When I was a boy, librarians were a rugged bunch of women. Strong shoulders from hoisting books, strong minds from reading the same, these ladies were the apple of every Chaucer-reading lad's eye. When these husky Helgas would strut down the aisles of my local library in Massachusetts, I had to do everything in my power to keep myself from following their sacred, muscular rumps. On the few occasions during which I lost control and either stared or accidentally touched, these librarian lasses would administer the naughtiest slap to my own behind. I say, I liked the pain!
Now we only have weak, atrophied mice women. Glasses weighing their faces down, machines and immigrant workers filing the books, they've become naught but heady waifs. They sullenly move about, answering questions and the getting out of the way. They browse the Internet and strain their eyes while searching their databases. In essence, these women are about as appealing as a room full of Pork Pony writers.
My place of employment is filled with a bunch of louts and my playground, the library, has become a place for the homely and frail to sulk.
Frog, a photographer in east-central Pennsylvania, sent us these photos back in 2002. A giant Polish man plays the role of our Lord and Saviour in an Easter celebration, proving once again just how strange the anthracite coal region is. - CL
Among the Nuts is another one of my favorite stories in the Pork Pony canon. I realize Kornblatt will probably hate me for writing this, but he's among the most comedically-gifted people I know. This is his telling of a nut salesman's story. (CL)
Since I can't bring myself to pay $9 to see Blade II, I'm going to begin renting movies that I might actually enjoy reviewing. Hopefully, these intermittent older reviews will help us all get through another long summer of crappy movies.
The first movie that I rented was Magnolia, a film that shakes the Club 11 rating to it's core. I want to give it a "9" because it's extremely well-done. The acting, directing, cinematography, and comedic timing are all phenomenal. With the exception of the character relation between the little boy and his father, I felt that this movie was flawless in it's execution. However, I also want to give Magnolia the first Club 11 "0" because it is absolutely pointless. People are dying, abused, and unhappy, and we get to watch for three hours. Surprisingly, it's not as much fun as it sounds.
For whom was this movie made? If you don't already know that horrible things happen in this world that affect the way people act, then chances are that you're not bright enough to tie your shoes, let alone appreciate this style of filmmaking. Strap on your protective helmet, put your head on your desk, and check out for the next 30 years because you are a moron. Also, if you are an intelligent person who enjoys spending three hours basking in the misery of those who have been subjected to a lifetime of abuse, then you too should wear a helmet. This will help to protect you from the thorough beating that you so very much deserve.
Ultimately, Magnolia proves my theory that some art is just stupid. After watching this film, Blade II is actually starting to sound pretty good. On a scale of 1 to Club 11, Magnolia is pointless.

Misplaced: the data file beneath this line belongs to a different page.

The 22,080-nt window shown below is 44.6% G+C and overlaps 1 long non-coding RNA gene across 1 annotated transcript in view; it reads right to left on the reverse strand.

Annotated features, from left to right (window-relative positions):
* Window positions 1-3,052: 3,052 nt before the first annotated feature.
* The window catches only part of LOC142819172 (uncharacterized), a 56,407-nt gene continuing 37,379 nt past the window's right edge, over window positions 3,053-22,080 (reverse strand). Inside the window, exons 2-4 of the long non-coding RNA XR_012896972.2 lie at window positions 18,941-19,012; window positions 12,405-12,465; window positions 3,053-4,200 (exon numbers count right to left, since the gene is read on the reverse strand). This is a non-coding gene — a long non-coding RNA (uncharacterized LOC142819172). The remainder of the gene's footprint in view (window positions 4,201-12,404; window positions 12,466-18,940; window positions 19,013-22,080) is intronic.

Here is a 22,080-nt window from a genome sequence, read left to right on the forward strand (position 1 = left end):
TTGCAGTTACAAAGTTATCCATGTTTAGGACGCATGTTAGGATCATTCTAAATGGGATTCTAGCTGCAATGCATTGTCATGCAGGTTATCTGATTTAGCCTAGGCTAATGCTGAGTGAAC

As winter fades away, a distant memory, its last flakes of snow glisten for they have been melted by the golden sun and are now drops dew beaded on blades of grass. Tadpoles who have recently garnered legs rush to land and join together in a chorus of peeps. Longer days strangle the night and elation absorbs one lad's mind.
This dandy we shall follow, for he is of great import to the remainder of this story. He is a man of letters, a refined chap, the kind who tips the shoeshine boy a dime on each morn. Hermetic and dedicated in his work, adventurous and curious in his play, our lad drinks the Spring! The smell of the flowers and their pollen is like God's breath to him. Trees painted amber with the glow of the sunset are pillars illuminated by the light of heaven. Our boy is life!
The dandy fears not frolicking. Skipping from one destination to the next, he'd paint the streets pastel if he could. The soft pale colors would warm the city streets and all would praise the lad and gambol behind him. Arias echo in alleyways as our boy passes through them, his smooth tenor a perfect compliment to this spring morning. A quaint house lies ahead. "Alas, my fair Clarisse," the dandy exclaims as he dances toward the doorstep of his favorite lass.
Does our lad care that the fair Clarisse is a bit taller than he? Nay. Is it of his concern that she is a bit brawny? Nay, he loves her the same. She peeks out the door as the boy approaches. Her shoulders (which are, admittedly, a bit broad for a feminine frame) are bare and her body is wrapped in a pale pink dress. The dandy's heart leaps as he espies her. "She is the prettiest of flowers," he thinks, "and the thorns on this rose only make it prettier."
"Have you come for our walk?" the lass inquires.
"Why yes, are you ready to bask in the joy that is April?" our lad adjusts his cravat.
"My body is ready to appreciate the beauty of the Earth's vernal state. Shall we?"
With a smart nod, the dandy moves toward his love, who kneels down next to him. The boy climbs atop her sturdy shoulders and, with muscular strides, the lass carries him away, the pair singing the sweetest springtime harmonies.